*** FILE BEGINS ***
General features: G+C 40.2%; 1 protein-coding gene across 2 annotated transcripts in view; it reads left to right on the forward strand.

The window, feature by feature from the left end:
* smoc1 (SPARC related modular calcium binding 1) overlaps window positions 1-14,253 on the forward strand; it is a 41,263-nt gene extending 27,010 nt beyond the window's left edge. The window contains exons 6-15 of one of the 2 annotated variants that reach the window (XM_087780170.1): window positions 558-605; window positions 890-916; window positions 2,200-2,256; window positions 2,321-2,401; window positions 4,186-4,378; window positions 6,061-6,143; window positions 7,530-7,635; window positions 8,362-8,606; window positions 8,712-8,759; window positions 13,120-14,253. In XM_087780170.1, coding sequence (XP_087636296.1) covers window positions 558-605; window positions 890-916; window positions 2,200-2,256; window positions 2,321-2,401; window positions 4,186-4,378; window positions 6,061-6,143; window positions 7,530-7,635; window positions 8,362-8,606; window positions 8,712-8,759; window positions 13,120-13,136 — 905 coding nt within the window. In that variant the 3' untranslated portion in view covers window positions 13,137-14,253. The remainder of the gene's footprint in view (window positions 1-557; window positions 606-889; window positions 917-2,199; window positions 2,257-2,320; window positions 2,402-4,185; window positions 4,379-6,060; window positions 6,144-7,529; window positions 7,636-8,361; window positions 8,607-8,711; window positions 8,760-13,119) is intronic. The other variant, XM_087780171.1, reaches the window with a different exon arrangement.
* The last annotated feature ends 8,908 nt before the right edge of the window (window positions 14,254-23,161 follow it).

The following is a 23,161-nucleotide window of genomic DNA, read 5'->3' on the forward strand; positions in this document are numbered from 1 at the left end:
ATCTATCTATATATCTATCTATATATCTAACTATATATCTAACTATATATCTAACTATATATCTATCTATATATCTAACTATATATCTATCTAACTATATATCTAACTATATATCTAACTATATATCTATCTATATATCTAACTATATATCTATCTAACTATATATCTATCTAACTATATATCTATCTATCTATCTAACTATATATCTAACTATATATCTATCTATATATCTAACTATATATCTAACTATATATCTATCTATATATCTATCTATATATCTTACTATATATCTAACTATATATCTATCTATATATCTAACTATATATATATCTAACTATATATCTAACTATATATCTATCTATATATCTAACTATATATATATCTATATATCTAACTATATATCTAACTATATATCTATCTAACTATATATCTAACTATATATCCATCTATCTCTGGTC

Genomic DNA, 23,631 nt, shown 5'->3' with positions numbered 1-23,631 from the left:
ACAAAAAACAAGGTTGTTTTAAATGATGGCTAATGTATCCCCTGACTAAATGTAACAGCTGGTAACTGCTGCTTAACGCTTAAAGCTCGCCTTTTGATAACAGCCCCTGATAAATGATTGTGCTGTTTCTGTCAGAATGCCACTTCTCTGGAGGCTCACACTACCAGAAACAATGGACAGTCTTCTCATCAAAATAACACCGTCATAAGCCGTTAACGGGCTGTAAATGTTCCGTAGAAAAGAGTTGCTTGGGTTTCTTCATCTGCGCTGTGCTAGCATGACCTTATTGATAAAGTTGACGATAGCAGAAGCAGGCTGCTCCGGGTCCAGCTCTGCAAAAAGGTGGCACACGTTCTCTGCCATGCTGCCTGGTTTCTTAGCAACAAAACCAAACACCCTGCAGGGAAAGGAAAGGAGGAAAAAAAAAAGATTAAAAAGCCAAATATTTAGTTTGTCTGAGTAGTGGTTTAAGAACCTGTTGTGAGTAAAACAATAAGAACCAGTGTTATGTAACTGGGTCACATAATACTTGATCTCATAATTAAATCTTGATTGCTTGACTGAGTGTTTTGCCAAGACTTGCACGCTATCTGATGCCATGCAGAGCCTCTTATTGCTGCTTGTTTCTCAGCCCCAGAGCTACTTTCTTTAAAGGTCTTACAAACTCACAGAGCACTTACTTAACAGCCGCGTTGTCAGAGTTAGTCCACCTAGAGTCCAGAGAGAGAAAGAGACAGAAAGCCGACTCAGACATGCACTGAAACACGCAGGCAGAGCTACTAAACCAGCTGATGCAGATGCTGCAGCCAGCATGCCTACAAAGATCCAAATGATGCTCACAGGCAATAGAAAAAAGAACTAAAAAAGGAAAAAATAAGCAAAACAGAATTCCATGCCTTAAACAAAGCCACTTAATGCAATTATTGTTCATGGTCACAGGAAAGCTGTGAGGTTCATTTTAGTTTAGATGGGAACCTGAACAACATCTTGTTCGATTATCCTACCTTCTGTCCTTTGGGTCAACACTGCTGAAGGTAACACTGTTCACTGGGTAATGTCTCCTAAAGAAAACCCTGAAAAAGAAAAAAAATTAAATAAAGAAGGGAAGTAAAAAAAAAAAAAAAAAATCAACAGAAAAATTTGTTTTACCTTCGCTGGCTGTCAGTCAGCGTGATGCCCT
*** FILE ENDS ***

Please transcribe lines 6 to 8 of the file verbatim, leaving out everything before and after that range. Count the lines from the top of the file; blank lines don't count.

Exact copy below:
ATCTATCTATATATCTATCTATATATCTAACTATATATCTAACTATATATCTAACTATATATCTATCTATATATCTAACTATATATCTATCTAACTATATATCTAACTATATATCTAACTATATATCTATCTATATATCTAACTATATATCTATCTAACTATATATCTATCTAACTATATATCTATCTATCTATCTAACTATATATCTAACTATATATCTATCTATATATCTAACTATATATCTAACTATATATCTATCTATATATCTATCTATATATCTTACTATATATCTAACTATATATCTATCTATATATCTAACTATATATATATCTAACTATATATCTAACTATATATCTATCTATATATCTAACTATATATATATCTATATATCTAACTATATATCTAACTATATATCTATCTAACTATATATCTAACTATATATCCATCTATCTCTGGTC

Genomic DNA, 23,631 nt, shown 5'->3' with positions numbered 1-23,631 from the left:
ACAAAAAACAAGGTTGTTTTAAATGATGGCTAATGTATCCCCTGACTAAATGTAACAGCTGGTAACTGCTGCTTAACGCTTAAAGCTCGCCTTTTGATAACAGCCCCTGATAAATGATTGTGCTGTTTCTGTCAGAATGCCACTTCTCTGGAGGCTCACACTACCAGAAACAATGGACAGTCTTCTCATCAAAATAACACCGTCATAAGCCGTTAACGGGCTGTAAATGTTCCGTAGAAAAGAGTTGCTTGGGTTTCTTCATCTGCGCTGTGCTAGCATGACCTTATTGATAAAGTTGACGATAGCAGAAGCAGGCTGCTCCGGGTCCAGCTCTGCAAAAAGGTGGCACACGTTCTCTGCCATGCTGCCTGGTTTCTTAGCAACAAAACCAAACACCCTGCAGGGAAAGGAAAGGAGGAAAAAAAAAAGATTAAAAAGCCAAATATTTAGTTTGTCTGAGTAGTGGTTTAAGAACCTGTTGTGAGTAAAACAATAAGAACCAGTGTTATGTAACTGGGTCACATAATACTTGATCTCATAATTAAATCTTGATTGCTTGACTGAGTGTTTTGCCAAGACTTGCACGCTATCTGATGCCATGCAGAGCCTCTTATTGCTGCTTGTTTCTCAGCCCCAGAGCTACTTTCTTTAAAGGTCTTACAAACTCACAGAGCACTTACTTAACAGCCGCGTTGTCAGAGTTAGTCCACCTAGAGTCCAGAGAGAGAAAGAGACAGAAAGCCGACTCAGACATGCACTGAAACACGCAGGCAGAGCTACTAAACCAGCTGATGCAGATGCTGCAGCCAGCATGCCTACAAAGATCCAAATGATGCTCACAGGCAATAGAAAAAAGAACTAAAAAAGGAAAAAATAAGCAAAACAGAATTCCATGCCTTAAACAAAGCCACTTAATGCAATTATTGTTCATGGTCACAGGAAAGCTGTGAGGTTCATTTTAGTTTAGATGGGAACCTGAACAACATCTTGTTCGATTATCCTACCTTCTGTCCTTTGGGTCAACACTGCTGAAGGTAACACTGTTCACTGGGTAATGTCTCCTAAAGAAAACCCTGAAAAAGAAAAAAAATTAAATAAAGAAGGGAAGTAAAAAAAAAAAAAAAAAATCAACAGAAAAATTTGTTTTACCTTCGCTGGCTGTCAGTCAGCGTGATGCCCT